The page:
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Samsung's Request to Delay Investigation of Apple-Nokia Patent License Leaks Denied

apple_samsung_logos After Apple filed a new motion for sanctions against Samsung for unlawfully obtaining sensitive information about its 2011 patent license agreement with Nokia, Judge Lucy Koh has denied three Samsung motions intended to slow the investigation, reports FOSS Patents.

Samsung had asked Judge Koh to overrule the findings of Judge Paul S. Grewal in the original filing by Apple because of alleged errors, but Samsung's request was denied by Judge Koh, who proceeded to call Samsung's lack of information during the three-month time period since the alleged violation "inexcusable".
Judge Grewal had said in his order last week that "[t]here is reason to believe the rule [that confidential information made available only to outside counsel won't be disclosed to the party itself] has been breached in the present case", and at the related hearing he suggested to Samsung's counsel again and again and again that the occurrence of violations could and should be admitted because the facts are so very clear. Samsung then brought a set of motions asking Judge Koh to overrule Judge Grewal because some of his findings were allegedly erroneous and contrary to law. Judge Koh, however, has concluded that Judge Grewal's related decision was "eminently reasonable".

Samsung and the law firm representing it in this case now face an even bigger problem than before because Judge Koh's order makes clear that there has been some wrongdoing:

Footnote 1 (page 9):

"Samsung's exhibits to its motions for relief show that Quinn Emanuel did in fact improperly disclose information about the other Apple licenses to Samsung's employees."
Judge Koh also mentioned in the court order that the case at hand involves multiple parties that have upcoming trials within her court, and that the issue of Samsung's unlawful actions must be solved quickly in order to allow the other trials to proceed normally. The hearing for this case will reportedly be held next Tuesday, October 22, barring an inability to hold trial due to the ongoing shutdown of the U.S. government.

Since 2011, Samsung and Apple have been in a long, ongoing legal battle over patent and design issues, with the first U.S. trial awarding $1 billion to Apple in 2012. However, a judge voided nearly half of that amount in March, and a new trial between the two companies is set for this November. Apple senior vice president of worldwide marketing Phil Schiller and former senior vice president of iOS software Scott Forstall may also take the stand in the retrial.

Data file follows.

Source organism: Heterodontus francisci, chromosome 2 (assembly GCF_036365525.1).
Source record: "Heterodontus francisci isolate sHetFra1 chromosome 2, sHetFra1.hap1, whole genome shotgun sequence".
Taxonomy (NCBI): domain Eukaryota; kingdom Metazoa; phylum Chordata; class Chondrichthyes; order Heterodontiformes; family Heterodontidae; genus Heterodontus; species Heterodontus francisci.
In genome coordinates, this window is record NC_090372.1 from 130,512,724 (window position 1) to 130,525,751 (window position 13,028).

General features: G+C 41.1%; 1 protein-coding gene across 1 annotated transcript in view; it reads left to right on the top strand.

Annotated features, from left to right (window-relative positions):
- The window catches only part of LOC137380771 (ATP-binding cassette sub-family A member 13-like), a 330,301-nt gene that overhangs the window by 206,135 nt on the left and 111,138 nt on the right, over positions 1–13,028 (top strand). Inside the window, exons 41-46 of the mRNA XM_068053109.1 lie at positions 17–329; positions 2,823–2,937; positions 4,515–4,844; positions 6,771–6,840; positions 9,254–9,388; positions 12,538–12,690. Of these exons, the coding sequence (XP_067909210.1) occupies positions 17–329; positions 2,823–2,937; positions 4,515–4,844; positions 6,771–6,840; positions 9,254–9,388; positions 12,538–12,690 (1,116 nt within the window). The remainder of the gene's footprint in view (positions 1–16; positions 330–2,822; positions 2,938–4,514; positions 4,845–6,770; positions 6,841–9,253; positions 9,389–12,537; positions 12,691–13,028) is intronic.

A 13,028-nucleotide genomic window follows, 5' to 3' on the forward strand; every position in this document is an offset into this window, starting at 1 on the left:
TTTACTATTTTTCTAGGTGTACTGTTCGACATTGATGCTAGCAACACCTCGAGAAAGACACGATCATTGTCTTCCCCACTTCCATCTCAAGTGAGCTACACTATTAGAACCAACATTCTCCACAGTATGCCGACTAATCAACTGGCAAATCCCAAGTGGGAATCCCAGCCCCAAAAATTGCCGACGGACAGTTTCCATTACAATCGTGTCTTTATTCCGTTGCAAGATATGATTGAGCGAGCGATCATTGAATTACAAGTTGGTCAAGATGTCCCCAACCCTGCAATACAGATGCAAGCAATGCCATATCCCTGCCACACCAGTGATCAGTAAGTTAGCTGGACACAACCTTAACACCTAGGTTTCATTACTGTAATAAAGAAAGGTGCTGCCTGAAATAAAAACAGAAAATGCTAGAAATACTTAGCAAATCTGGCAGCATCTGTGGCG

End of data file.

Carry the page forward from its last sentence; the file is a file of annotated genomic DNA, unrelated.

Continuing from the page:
Top Rated Comments

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Posted: 10 months ago
It is fascinating how sleazy Samsung is.
Rating: 18 Votes
Posted: 10 months ago
Samsung is rotten at its core. I'll never buy another Samsung product again
Rating: 16 Votes
Posted: 10 months ago

I'm so lost in this entire Samsung vs Apple war. Last I checked they were fighting over tap to zoom, and "slide to unlock". Someone please fill me in.


As I understand it, during the lawsuit, Samsung requested access to details of some of Apple's other licensing deals, including with Nokia. Apple countered that Samsung had no business knowing their licensing deals and the judge took a middle ground, saying that the deal could be reviewed, but by a third party who was to keep the details confidential from Samsung proper.

That didn't happen. The third party put the information on Samsung's internal servers, and a Samsung exec flat-out told Nokia he knew the contents of the agreement when negotiating terms with them.
Rating: 16 Votes
Posted: 10 months ago

As I understand it, during the lawsuit, Samsung requested access to details of some of Apple's other licensing deals, including with Nokia. Apple countered that Samsung had no business knowing their licensing deals and the judge took a middle ground, saying that the deal could be reviewed, but by a third party who was to keep the details confidential from Samsung proper.

That didn't happen. The third party put the information on Samsung's internal servers, and a Samsung exec flat-out told Nokia he knew the contents of the agreement when negotiating terms with them.


This is more interesting than the original case!

Ignoring the third party issue, who could probably be disbarred, the fact Samsung didn't immediately inform the judge, but in fact used the information to strike deals themselves could really land them in hot water I'd have thought. Plenty of opportunity to do the right thing, but of course, they didn't.
Rating: 12 Votes
Posted: 10 months ago
Samsung is plainly a criminal enterprise , flaunting laws around the world. They have built a business on copying their competitors, bribing officials, paying shills , analysts and ” journalists” and delaying and/or ignoring legal findings .

Hopefully, the weight of their crimes has become so heavy they will sink.
Rating: 10 Votes
Posted: 10 months ago